US House Votes To Kill FCC Internet Privacy Rules, Sending Bill To President Trump
The bill eked a majority vote among party lines in the Senate (50-48) last week before it headed to the House of Representatives. In both cases, a simple majority vote was needed to pass the bill. Having received the necessary votes in both cases, the bill will now be sent to President Donald Trump to either sign into law, as is expected to happen, or he can veto it.
What's at stake here is your browsing history and what entities get to see it. The FCC put rules into place that prevented ISPs from selling such data unless users opted in. ISPs cried foul, pointing out that companies like Google and Facebook don't have to follow the same set of rules, so neither should they. Otherwise, so-called edge providers such as search engines and social media sites have a huge advantage over ISPs in the lucrative advertising market.
"The FCC's midnight regulation does nothing to protect consumer privacy. It is unnecessary, confusing, and adds yet another innovation-stifling regulation to the Internet," Senator Jeff Flake (R-AZ), who drafted the bill to repeal the FCC's privacy rules, said earlier this month. "My resolution is the first step toward restoring the FCC's light-touch, consumer-friendly approach. It will not change or lessen existing consumer privacy protections. It empowers consumers to make informed choices on if and how their data can be shared."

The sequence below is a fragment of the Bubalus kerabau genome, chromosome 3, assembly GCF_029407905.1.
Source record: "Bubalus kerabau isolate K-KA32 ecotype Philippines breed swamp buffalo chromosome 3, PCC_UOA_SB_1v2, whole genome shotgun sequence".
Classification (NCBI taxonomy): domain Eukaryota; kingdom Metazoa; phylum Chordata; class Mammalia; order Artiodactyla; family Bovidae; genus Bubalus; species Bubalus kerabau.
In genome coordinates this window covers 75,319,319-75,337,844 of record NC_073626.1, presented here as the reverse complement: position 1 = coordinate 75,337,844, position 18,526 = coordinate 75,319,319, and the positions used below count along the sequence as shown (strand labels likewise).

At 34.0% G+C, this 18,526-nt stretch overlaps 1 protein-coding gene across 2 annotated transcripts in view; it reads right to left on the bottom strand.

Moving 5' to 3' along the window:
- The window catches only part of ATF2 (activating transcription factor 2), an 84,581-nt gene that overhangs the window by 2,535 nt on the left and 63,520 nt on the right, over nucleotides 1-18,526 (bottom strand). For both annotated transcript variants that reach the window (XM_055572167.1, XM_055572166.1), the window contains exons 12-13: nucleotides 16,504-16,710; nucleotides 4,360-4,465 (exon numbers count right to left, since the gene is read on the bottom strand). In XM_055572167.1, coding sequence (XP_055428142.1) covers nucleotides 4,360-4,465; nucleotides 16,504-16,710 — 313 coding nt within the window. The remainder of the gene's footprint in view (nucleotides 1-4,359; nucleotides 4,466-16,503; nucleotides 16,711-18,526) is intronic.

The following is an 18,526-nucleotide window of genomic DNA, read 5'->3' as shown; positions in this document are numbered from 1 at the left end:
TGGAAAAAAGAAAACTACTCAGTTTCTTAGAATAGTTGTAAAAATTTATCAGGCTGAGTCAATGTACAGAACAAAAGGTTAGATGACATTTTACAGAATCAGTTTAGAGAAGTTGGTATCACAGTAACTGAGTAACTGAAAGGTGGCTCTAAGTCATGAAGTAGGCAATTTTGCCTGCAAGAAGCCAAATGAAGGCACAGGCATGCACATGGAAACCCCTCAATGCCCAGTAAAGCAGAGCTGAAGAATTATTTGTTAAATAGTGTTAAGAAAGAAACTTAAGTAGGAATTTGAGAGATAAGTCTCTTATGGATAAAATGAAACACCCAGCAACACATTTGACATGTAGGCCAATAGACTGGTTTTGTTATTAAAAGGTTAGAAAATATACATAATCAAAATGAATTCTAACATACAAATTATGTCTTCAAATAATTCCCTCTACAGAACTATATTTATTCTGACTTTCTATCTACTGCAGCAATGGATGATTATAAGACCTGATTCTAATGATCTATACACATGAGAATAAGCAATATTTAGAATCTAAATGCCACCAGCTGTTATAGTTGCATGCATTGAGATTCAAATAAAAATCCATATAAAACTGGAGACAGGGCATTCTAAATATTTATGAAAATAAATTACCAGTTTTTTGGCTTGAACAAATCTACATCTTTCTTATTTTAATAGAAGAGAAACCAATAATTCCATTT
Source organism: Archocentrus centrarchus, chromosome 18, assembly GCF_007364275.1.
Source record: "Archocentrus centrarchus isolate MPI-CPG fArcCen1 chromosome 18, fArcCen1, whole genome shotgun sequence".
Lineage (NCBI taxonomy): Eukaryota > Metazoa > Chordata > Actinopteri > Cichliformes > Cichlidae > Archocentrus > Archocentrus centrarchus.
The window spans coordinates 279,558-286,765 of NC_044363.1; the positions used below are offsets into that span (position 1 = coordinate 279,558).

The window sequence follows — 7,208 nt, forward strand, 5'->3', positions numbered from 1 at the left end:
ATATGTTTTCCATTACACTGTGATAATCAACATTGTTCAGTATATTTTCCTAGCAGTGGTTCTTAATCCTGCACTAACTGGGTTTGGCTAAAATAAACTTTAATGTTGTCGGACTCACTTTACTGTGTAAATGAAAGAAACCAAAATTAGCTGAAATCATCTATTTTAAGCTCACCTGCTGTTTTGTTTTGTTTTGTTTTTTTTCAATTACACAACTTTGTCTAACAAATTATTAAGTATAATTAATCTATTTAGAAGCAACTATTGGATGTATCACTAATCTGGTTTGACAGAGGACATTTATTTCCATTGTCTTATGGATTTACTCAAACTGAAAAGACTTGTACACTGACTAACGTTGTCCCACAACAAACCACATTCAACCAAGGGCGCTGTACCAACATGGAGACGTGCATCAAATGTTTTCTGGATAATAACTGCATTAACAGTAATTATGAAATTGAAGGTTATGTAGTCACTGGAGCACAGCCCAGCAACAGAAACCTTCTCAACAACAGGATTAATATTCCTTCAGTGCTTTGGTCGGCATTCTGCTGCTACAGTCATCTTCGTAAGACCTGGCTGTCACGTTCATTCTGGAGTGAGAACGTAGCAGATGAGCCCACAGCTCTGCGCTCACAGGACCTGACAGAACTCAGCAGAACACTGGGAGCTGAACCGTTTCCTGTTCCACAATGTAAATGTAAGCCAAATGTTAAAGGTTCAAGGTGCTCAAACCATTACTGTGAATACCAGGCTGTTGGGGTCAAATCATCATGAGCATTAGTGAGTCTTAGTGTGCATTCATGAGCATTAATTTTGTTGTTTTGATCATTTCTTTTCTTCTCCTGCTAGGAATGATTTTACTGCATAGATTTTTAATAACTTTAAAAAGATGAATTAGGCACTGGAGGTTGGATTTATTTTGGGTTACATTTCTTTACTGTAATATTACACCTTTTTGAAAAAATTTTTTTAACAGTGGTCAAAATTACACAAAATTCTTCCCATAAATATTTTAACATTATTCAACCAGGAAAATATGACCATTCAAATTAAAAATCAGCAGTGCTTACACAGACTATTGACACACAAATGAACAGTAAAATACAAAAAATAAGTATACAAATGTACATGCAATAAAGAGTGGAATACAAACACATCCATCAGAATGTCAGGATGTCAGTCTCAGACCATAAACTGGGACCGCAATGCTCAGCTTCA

The flip side to the argument is that even though companies like Google default to opt-out policies rather than opt-in, consumers can choose not to use the services. In theory, consumers can choose their ISP as well, though in may areas choices are limited, sometimes to a single provider.
Democrats in the House lambasted the bill's passing. Rep. Anna Eshoo (D-CA) said Congress had "betrayed the American people" in regards to privacy, adding that broadband providers will now be able to sell personal information to the highest bidder while no one, not even the FTC, will be able to protect them. "If it's gone today, it's gone, period," Eshoo said.
Ready for the kicker? The bill doesn't just give ISPs permission to sell people's private Internet behavior, it also includes language to prevent the FCC from ever being able to implement similar privacy rules in the future. Oomph!